New support for Highland parents
16th January 2014
Members of The Highland Council’s Adult and Children’s Services Committee have given their unanimous endorsement for a Highland Parent Support Framework.
The framework report which received members’ approval today aims to support parents and families to enable them to give their children the best start in life.
Included in the aims of the framework is an assurance that Highland families are offered information and advice that is appropriate to their needs, at the earliest opportunity.
Chairman of The Highland Council’s Adult and Children’s Services Committee Councillor Alasdair Christie said: “The creation of this multi-agency Highland Parent Support Framework reflects the Council’s commitment to work together for our children and young people and also the Scottish Government’s National Parenting Strategy.
“The benefits of this Framework advice will be that Highland children are given the best possible opportunity to grow up healthy, achieving, nurtured, active, respected, and responsible and included.”
Dr Margaret Somerville, Director of Public Health for NHS Highland, said: “I really welcome this Framework. We want our parents to be as well prepared as possible to bring up their children. It is important to monitor and measure the effectiveness of the Framework to ensure that its implementation is successful.”
Highland Councillor Kate Stephen, Champion for Older People and Adults who is a member of the multi-agency Supporting Parents Improvement Group that developed the Highland Parent Support Framework added: “I would like to express my thanks for the care and professionalism of the individuals and services that were involved in putting this Framework together to a very high standard.”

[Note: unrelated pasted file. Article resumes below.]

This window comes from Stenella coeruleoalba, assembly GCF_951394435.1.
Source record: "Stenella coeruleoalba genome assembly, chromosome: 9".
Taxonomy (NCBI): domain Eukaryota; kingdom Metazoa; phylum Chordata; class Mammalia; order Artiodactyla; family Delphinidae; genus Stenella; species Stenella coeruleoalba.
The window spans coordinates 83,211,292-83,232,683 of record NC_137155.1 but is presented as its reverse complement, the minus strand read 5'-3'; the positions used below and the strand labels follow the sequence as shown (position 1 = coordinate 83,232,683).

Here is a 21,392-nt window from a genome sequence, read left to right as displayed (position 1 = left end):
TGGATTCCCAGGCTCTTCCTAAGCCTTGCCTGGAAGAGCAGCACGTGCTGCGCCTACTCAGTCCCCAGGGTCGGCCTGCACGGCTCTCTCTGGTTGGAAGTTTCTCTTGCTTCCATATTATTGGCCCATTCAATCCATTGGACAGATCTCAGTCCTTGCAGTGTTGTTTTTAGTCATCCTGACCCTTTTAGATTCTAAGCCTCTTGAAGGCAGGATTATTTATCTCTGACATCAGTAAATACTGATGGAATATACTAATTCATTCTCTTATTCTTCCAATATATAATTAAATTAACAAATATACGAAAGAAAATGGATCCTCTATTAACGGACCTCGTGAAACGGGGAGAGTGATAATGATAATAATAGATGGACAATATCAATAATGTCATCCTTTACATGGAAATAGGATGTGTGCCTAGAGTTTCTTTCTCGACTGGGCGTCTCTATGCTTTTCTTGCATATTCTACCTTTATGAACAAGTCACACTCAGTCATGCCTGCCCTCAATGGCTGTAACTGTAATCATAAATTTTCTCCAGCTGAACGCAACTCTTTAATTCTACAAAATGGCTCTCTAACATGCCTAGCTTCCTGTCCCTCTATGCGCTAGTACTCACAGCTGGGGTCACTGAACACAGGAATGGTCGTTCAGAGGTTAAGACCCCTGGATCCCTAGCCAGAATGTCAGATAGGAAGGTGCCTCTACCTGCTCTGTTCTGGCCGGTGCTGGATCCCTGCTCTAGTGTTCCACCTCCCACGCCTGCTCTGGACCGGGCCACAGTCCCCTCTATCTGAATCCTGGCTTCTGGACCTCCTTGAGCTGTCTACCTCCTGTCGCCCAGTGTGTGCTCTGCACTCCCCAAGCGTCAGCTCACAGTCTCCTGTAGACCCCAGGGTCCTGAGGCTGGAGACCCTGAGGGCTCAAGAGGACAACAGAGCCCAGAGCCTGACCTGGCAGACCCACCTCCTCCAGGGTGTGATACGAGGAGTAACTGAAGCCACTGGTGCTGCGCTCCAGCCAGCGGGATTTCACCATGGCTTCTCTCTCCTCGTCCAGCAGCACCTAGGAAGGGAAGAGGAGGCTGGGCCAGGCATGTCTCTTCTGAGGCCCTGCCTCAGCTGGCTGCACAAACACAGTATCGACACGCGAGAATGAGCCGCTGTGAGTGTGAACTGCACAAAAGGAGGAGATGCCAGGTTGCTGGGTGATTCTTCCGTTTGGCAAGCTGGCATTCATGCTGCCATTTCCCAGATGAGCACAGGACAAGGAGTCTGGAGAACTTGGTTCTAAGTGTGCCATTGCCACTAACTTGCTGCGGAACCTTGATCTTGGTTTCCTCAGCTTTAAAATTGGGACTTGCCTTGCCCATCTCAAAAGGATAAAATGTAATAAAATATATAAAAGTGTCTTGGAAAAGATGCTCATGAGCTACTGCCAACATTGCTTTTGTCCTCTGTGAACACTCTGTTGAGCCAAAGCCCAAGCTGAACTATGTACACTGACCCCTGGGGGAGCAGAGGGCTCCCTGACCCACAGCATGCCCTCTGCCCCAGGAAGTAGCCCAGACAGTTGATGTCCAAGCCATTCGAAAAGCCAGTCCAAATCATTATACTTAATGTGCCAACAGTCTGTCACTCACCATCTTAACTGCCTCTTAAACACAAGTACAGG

Support identified in the framework includes improved access to information for parents on how to they can best provide a positive home environment. Other possible improvements for parents include the provision of information:
· at Highland Council service points and Health Centres and within school introductory packs;
· at parent sessions within schools;
· contained in visual materials such as DVDs; and
· Online information for practitioners to support parents.
The framework also identifies the potential for communities to produce local ‘family-friendly guides’ on play spaces and walks, accessibility levels, wet weather activities, places to eat, toilets/changing facilities, local sources of advice and support in local areas. The guides could be printed or published on the internet.
Professional support to provide structure groups and programme for parents is another action identified in the framework which will enable the building of social networks and learning from peers. Baby massage instruction teaching parents new skills; and parent and toddler groups and Bookbug sessions in libraries are highlighted in the Framework.
See the full report